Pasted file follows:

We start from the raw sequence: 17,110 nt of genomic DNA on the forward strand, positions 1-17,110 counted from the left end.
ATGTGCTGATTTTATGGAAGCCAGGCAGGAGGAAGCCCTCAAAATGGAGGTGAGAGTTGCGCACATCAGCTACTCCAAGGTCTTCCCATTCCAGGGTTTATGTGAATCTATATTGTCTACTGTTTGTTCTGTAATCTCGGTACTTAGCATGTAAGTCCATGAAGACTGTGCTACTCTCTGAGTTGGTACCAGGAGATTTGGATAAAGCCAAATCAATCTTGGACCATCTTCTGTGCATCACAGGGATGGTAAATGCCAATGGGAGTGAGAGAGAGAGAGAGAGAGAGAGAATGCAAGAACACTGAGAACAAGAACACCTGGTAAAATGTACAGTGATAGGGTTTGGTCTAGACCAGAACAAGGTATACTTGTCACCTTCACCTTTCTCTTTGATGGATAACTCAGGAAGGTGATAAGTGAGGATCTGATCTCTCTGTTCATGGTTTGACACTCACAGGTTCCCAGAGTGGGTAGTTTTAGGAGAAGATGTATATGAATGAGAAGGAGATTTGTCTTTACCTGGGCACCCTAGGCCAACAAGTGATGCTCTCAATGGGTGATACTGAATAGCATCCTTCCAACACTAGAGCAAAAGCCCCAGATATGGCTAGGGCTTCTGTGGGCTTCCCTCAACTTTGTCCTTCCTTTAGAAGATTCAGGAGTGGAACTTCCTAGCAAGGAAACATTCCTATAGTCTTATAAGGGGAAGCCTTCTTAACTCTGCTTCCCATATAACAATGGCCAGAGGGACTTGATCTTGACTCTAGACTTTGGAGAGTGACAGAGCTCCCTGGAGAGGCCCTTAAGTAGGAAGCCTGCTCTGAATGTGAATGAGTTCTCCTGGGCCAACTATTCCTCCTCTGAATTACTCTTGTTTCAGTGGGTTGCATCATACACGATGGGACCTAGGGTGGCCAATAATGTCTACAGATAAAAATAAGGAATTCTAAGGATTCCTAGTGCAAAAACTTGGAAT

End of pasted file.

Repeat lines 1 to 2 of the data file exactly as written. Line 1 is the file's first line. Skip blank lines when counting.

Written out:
We start from the raw sequence: 17,110 nt of genomic DNA on the forward strand, positions 1-17,110 counted from the left end.
ATGTGCTGATTTTATGGAAGCCAGGCAGGAGGAAGCCCTCAAAATGGAGGTGAGAGTTGCGCACATCAGCTACTCCAAGGTCTTCCCATTCCAGGGTTTATGTGAATCTATATTGTCTACTGTTTGTTCTGTAATCTCGGTACTTAGCATGTAAGTCCATGAAGACTGTGCTACTCTCTGAGTTGGTACCAGGAGATTTGGATAAAGCCAAATCAATCTTGGACCATCTTCTGTGCATCACAGGGATGGTAAATGCCAATGGGAGTGAGAGAGAGAGAGAGAGAGAGAGAATGCAAGAACACTGAGAACAAGAACACCTGGTAAAATGTACAGTGATAGGGTTTGGTCTAGACCAGAACAAGGTATACTTGTCACCTTCACCTTTCTCTTTGATGGATAACTCAGGAAGGTGATAAGTGAGGATCTGATCTCTCTGTTCATGGTTTGACACTCACAGGTTCCCAGAGTGGGTAGTTTTAGGAGAAGATGTATATGAATGAGAAGGAGATTTGTCTTTACCTGGGCACCCTAGGCCAACAAGTGATGCTCTCAATGGGTGATACTGAATAGCATCCTTCCAACACTAGAGCAAAAGCCCCAGATATGGCTAGGGCTTCTGTGGGCTTCCCTCAACTTTGTCCTTCCTTTAGAAGATTCAGGAGTGGAACTTCCTAGCAAGGAAACATTCCTATAGTCTTATAAGGGGAAGCCTTCTTAACTCTGCTTCCCATATAACAATGGCCAGAGGGACTTGATCTTGACTCTAGACTTTGGAGAGTGACAGAGCTCCCTGGAGAGGCCCTTAAGTAGGAAGCCTGCTCTGAATGTGAATGAGTTCTCCTGGGCCAACTATTCCTCCTCTGAATTACTCTTGTTTCAGTGGGTTGCATCATACACGATGGGACCTAGGGTGGCCAATAATGTCTACAGATAAAAATAAGGAATTCTAAGGATTCCTAGTGCAAAAACTTGGAAT